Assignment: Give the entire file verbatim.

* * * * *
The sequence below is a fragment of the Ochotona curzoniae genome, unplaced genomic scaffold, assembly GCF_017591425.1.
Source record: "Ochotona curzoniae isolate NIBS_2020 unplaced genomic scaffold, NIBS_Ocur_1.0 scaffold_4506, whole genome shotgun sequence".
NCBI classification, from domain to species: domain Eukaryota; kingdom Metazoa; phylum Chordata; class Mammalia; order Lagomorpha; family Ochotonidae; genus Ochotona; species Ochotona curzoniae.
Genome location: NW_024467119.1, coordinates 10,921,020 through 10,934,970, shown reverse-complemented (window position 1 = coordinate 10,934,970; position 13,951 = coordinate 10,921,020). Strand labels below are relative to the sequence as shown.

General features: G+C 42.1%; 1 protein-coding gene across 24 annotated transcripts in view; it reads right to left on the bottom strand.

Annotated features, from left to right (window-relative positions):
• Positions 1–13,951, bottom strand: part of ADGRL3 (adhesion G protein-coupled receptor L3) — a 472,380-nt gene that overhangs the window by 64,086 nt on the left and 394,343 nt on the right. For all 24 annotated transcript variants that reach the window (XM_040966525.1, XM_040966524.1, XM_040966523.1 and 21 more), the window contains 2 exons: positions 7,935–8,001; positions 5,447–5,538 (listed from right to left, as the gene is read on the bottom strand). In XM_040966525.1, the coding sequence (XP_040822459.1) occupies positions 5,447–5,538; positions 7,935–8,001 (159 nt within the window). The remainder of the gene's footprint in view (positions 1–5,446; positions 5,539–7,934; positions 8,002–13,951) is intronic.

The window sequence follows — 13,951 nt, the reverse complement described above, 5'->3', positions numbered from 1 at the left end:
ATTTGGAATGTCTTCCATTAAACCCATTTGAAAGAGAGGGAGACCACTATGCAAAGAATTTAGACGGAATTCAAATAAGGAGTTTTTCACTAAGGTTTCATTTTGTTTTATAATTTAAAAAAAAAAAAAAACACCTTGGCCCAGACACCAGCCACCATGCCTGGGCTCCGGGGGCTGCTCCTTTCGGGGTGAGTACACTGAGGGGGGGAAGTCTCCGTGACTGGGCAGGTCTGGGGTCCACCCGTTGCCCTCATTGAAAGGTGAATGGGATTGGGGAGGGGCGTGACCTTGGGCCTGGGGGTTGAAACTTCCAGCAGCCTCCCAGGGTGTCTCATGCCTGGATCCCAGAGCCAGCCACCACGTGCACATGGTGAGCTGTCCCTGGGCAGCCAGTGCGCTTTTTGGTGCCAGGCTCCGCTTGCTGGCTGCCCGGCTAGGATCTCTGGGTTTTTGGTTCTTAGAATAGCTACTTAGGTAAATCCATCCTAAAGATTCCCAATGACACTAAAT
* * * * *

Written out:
The sequence below is a fragment of the Ochotona curzoniae genome, unplaced genomic scaffold, assembly GCF_017591425.1.
Source record: "Ochotona curzoniae isolate NIBS_2020 unplaced genomic scaffold, NIBS_Ocur_1.0 scaffold_4506, whole genome shotgun sequence".
NCBI classification, from domain to species: domain Eukaryota; kingdom Metazoa; phylum Chordata; class Mammalia; order Lagomorpha; family Ochotonidae; genus Ochotona; species Ochotona curzoniae.
Genome location: NW_024467119.1, coordinates 10,921,020 through 10,934,970, shown reverse-complemented (window position 1 = coordinate 10,934,970; position 13,951 = coordinate 10,921,020). Strand labels below are relative to the sequence as shown.

General features: G+C 42.1%; 1 protein-coding gene across 24 annotated transcripts in view; it reads right to left on the bottom strand.

Annotated features, from left to right (window-relative positions):
• Positions 1–13,951, bottom strand: part of ADGRL3 (adhesion G protein-coupled receptor L3) — a 472,380-nt gene that overhangs the window by 64,086 nt on the left and 394,343 nt on the right. For all 24 annotated transcript variants that reach the window (XM_040966525.1, XM_040966524.1, XM_040966523.1 and 21 more), the window contains 2 exons: positions 7,935–8,001; positions 5,447–5,538 (listed from right to left, as the gene is read on the bottom strand). In XM_040966525.1, the coding sequence (XP_040822459.1) occupies positions 5,447–5,538; positions 7,935–8,001 (159 nt within the window). The remainder of the gene's footprint in view (positions 1–5,446; positions 5,539–7,934; positions 8,002–13,951) is intronic.

The window sequence follows — 13,951 nt, the reverse complement described above, 5'->3', positions numbered from 1 at the left end:
ATTTGGAATGTCTTCCATTAAACCCATTTGAAAGAGAGGGAGACCACTATGCAAAGAATTTAGACGGAATTCAAATAAGGAGTTTTTCACTAAGGTTTCATTTTGTTTTATAATTTAAAAAAAAAAAAAAACACCTTGGCCCAGACACCAGCCACCATGCCTGGGCTCCGGGGGCTGCTCCTTTCGGGGTGAGTACACTGAGGGGGGGAAGTCTCCGTGACTGGGCAGGTCTGGGGTCCACCCGTTGCCCTCATTGAAAGGTGAATGGGATTGGGGAGGGGCGTGACCTTGGGCCTGGGGGTTGAAACTTCCAGCAGCCTCCCAGGGTGTCTCATGCCTGGATCCCAGAGCCAGCCACCACGTGCACATGGTGAGCTGTCCCTGGGCAGCCAGTGCGCTTTTTGGTGCCAGGCTCCGCTTGCTGGCTGCCCGGCTAGGATCTCTGGGTTTTTGGTTCTTAGAATAGCTACTTAGGTAAATCCATCCTAAAGATTCCCAATGACACTAAAT